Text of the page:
CSotD: The Curse of Certainty

In Agnes (Creators), Trout is only pretending to be obsessed with uncertainty, but she’d do well on social media, where knee-jerk skepticism is generally mistaken for wisdom.

It’s good to be skeptical. You should question everything.

Howsoever, there is a level of fundamentalist disbelief which is every bit as irrational as fundamental belief. Also, equally arrogant and equally tiresome.

I don’t know how anyone can be certain about things that defy proof, and the best I’ve ever managed was agnosticism.

The Trojan War, after all, was dismissed as legend, until they found the ruins. That doesn’t, however, mean that Athena and Ares took sides in the conflict.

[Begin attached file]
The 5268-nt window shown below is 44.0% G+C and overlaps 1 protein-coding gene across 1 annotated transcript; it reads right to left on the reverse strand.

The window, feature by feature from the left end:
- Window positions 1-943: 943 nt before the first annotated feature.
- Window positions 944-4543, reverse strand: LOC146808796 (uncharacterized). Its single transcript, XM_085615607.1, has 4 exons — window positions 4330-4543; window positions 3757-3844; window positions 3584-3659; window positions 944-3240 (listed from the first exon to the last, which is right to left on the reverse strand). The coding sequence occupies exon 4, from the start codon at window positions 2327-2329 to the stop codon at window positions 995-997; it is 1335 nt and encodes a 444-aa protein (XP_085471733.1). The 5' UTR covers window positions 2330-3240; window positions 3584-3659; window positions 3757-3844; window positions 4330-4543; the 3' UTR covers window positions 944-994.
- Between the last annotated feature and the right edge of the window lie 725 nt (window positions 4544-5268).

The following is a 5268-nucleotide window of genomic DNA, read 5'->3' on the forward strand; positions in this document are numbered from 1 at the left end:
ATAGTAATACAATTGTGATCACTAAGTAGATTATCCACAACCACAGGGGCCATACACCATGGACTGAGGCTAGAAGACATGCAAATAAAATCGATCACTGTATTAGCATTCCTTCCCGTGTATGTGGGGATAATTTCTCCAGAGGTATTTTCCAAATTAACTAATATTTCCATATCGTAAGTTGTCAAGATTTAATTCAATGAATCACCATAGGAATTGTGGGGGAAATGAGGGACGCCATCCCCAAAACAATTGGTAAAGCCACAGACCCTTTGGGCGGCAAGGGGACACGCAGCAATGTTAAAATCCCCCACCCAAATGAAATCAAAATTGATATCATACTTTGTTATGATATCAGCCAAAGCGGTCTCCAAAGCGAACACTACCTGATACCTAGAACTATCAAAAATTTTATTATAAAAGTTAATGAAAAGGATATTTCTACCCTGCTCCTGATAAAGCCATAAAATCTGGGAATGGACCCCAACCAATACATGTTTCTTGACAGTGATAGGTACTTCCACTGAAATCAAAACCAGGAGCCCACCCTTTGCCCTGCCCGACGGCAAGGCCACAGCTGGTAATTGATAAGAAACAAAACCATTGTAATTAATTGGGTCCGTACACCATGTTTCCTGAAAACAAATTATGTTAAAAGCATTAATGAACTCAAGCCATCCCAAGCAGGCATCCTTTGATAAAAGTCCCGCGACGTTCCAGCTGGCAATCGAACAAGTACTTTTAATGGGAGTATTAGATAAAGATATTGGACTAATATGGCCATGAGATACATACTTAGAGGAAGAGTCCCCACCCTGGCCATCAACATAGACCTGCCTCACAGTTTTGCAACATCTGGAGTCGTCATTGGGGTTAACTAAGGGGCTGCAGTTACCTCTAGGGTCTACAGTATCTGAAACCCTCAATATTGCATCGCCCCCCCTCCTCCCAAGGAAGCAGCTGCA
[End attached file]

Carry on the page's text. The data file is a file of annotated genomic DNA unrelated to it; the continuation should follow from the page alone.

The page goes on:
Ditto with most oral traditions. Ditto with most religious traditions.

Granted, uncritical belief and absolute denial each provide a satisfying sense of certainty, if that’s what you require.

However, Denver Post founder Frederick Bonfils said “There is no hope for the satisfied man.”

(I’m skeptical about whether he said it first, but I’m willing to believe he did say it.)


This Arctic Circle (KFS) came out a few days before Captain Kirk went into sorta-space, which geek-event has spawned a number of cartoons. I like Hallatt’s more general observation.

I’m not sure anyone can achieve wisdom by spending a few minutes on top of the troposphere, and I’d be more inclined to trust the insights of someone who had orbited the Earth a couple of times and had time to get over the giddy sensation of zero-gravity and contemplate the scene below.